Farnum Hill Ciders come from Poverty Lane Orchards in Lebanon, NH (yes they are open to visitors Thursdays in the summer & nearly all week in the fall for visits, check website for details - and they do growler pours & pick your own!). The Dooryard Series of ciders means that this is part of a small batch of custom blend that they thought was really tasty & wanted to share, but didn't fit into one of their usual labels. I received a bottle from Batch #1134 from my brother (thanks Colin!) that got shuffled & hidden in my spare room and was found with great excitement earlier today. So, without any further wait - it's time to bust this bad boy open!
Pop! As soon as the cork comes out with a touch of force, a little cloud of misty apple-fresh moisture sprays out, reminiscent of when you first bite into a really fresh apple and break the skin. It pours a half to three-quarters inch head that quickly fizzles away to not even a ring around the glass, but just a steady pace of little bubbles and mini clusters running for the surface. Every time I come in for a sip I still get the apple cloud, almost an apple humidity if you will, that smells a bit dry and tannic with a number of different apple notes from dry to juicy. This makes sense since Farnum Hill mentions that many of their ciders have a tannic quality that not everyone expects due to the apples they use having a high level of tannins all the way through the fruit, not just the skin like a grape produces in red wines. The color is a rich brownish golden, like a deep mountain pond or river, and looks almost exactly like a rich lager.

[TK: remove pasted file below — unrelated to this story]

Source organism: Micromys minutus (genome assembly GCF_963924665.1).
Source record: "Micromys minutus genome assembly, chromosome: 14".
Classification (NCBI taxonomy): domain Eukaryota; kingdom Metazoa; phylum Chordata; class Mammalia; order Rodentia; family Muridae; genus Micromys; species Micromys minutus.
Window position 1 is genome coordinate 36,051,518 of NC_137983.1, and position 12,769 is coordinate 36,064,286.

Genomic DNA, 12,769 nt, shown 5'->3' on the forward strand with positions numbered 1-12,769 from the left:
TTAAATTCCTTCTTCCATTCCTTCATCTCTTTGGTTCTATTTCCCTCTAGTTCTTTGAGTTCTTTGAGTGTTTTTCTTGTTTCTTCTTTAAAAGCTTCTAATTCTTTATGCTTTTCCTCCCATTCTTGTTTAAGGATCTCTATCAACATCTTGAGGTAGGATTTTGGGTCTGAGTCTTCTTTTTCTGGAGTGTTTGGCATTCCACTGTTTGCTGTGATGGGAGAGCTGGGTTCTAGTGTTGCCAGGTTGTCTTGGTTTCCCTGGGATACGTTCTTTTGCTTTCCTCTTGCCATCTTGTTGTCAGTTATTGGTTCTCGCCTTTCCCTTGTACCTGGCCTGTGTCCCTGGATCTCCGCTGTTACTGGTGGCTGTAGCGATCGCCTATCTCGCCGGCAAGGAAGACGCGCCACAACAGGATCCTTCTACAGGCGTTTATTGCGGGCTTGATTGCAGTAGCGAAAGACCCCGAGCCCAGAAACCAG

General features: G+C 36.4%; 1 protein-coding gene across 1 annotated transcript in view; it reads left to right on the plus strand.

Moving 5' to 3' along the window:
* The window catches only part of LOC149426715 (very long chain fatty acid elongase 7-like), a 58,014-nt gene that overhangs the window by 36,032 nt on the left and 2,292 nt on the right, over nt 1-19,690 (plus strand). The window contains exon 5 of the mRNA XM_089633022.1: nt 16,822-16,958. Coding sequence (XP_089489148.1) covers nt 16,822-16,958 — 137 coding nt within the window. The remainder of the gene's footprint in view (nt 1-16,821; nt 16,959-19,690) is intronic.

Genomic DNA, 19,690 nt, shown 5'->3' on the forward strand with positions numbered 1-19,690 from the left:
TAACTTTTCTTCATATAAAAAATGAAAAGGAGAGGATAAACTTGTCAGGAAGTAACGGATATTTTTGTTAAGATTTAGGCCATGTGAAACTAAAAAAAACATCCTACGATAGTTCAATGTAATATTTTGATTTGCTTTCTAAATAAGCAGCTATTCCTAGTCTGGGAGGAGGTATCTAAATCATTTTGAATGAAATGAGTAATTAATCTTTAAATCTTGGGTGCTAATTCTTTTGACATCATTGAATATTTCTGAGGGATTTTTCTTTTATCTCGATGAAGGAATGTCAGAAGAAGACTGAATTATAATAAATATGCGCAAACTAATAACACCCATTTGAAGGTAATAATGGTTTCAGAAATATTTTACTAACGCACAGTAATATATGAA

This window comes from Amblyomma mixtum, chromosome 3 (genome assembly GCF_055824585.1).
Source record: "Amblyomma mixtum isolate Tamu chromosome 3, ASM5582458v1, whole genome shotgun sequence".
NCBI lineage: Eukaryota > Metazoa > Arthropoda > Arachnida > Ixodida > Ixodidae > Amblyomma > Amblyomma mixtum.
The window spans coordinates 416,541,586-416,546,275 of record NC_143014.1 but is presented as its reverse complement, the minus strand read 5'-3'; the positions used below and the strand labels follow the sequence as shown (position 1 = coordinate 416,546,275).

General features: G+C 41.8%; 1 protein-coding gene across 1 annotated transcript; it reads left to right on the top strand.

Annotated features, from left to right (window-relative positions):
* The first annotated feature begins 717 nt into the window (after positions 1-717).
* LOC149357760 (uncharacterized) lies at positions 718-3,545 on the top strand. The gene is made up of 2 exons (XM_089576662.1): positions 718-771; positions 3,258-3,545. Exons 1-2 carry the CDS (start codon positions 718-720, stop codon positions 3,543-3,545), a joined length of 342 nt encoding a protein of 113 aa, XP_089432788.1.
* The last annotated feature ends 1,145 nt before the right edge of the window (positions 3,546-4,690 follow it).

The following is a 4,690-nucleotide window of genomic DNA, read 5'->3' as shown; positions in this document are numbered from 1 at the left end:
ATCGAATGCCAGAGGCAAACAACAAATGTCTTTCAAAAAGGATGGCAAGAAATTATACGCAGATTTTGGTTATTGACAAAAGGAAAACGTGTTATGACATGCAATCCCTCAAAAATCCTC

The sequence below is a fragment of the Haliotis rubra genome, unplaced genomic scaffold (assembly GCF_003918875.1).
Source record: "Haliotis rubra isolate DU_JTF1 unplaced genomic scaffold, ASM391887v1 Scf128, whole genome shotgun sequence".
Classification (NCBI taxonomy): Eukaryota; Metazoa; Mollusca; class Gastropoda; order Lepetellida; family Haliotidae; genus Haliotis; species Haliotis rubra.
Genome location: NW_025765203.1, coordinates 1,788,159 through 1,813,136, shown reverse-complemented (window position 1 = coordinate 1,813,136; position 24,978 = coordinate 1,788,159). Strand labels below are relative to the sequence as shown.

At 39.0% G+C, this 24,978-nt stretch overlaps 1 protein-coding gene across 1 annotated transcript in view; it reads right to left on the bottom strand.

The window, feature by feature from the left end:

The first sip comes in juicy and refreshing and, by the time it hits the middle of my tongue, we're in fairly dry territory. Somehow this is a dryness more similar to tea than champagne if that makes any sense. This batch of Dooryard has some sweetness but it never clings to your tongue or coats your mouth. Even though there isn't any ring of bubbles, just a slow steady pace of random bubbles from the bottom of the glass, it finishes like a far more active cider than it starts - lots of dryness over your whole mouth wiping out that sweet start you can still tasty on your lips. Yet it goes down far more smoothly than expected as you swallow. This is a bottle to share because each sip is like three different tastes! The way the dryness cleans out your mouth makes me think that this would be really good with a rich pork dish or any lamb as it would cut through and cleanse the palate without annihilating your enjoyment of either your cider or the meat. I know that there are many other offerings from Farnum Hill out there to try and hopefully a trip northeast of Boston will bring me there in the coming weeks to stock up on bottles and growler-fills to share with lucky friends.